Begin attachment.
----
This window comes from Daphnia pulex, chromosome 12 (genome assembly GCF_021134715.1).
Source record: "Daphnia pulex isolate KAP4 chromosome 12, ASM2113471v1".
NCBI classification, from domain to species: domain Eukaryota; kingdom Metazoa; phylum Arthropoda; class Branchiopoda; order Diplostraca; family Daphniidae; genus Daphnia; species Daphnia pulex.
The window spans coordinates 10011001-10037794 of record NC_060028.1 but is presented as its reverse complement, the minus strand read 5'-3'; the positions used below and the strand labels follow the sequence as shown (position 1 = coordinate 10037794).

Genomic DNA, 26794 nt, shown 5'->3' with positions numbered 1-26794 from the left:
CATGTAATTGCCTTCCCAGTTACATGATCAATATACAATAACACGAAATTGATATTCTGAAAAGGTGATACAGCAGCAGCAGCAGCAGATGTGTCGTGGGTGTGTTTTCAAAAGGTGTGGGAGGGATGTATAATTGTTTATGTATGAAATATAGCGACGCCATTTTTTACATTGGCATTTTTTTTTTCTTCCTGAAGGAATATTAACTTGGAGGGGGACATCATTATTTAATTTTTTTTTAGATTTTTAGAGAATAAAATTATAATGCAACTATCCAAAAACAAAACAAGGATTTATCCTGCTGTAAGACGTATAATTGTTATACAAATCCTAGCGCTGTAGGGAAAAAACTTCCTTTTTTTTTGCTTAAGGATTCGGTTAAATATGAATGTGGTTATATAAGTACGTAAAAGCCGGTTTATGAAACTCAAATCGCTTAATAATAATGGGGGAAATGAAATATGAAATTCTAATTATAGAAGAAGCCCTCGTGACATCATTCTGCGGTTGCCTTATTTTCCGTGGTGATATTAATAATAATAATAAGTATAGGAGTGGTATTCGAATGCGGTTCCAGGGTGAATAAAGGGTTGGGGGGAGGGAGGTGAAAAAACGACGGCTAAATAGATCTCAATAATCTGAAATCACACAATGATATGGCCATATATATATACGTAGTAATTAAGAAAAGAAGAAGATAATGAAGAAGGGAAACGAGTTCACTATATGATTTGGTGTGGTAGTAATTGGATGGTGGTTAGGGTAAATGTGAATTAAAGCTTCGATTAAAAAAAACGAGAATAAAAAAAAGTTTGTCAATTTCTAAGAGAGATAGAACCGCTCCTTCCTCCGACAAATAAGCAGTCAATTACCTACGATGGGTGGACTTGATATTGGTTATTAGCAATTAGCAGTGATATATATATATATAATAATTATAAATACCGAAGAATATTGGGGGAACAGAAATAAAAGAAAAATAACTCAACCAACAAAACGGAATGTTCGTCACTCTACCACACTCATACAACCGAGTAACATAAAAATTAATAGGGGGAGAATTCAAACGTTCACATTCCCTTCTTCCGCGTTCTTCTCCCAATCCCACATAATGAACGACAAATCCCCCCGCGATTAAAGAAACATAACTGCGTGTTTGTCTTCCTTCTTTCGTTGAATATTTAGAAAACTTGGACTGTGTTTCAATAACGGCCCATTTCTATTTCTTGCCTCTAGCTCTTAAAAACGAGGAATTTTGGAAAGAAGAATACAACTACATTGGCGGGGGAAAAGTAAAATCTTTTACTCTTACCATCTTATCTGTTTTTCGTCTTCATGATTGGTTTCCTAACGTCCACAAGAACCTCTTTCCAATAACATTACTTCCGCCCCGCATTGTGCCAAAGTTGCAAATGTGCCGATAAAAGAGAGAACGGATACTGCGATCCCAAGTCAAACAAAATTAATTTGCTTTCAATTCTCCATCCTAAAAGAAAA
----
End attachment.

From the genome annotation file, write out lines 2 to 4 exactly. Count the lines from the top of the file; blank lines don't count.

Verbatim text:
Source record: "Daphnia pulex isolate KAP4 chromosome 12, ASM2113471v1".
NCBI classification, from domain to species: domain Eukaryota; kingdom Metazoa; phylum Arthropoda; class Branchiopoda; order Diplostraca; family Daphniidae; genus Daphnia; species Daphnia pulex.
The window spans coordinates 10011001-10037794 of record NC_060028.1 but is presented as its reverse complement, the minus strand read 5'-3'; the positions used below and the strand labels follow the sequence as shown (position 1 = coordinate 10037794).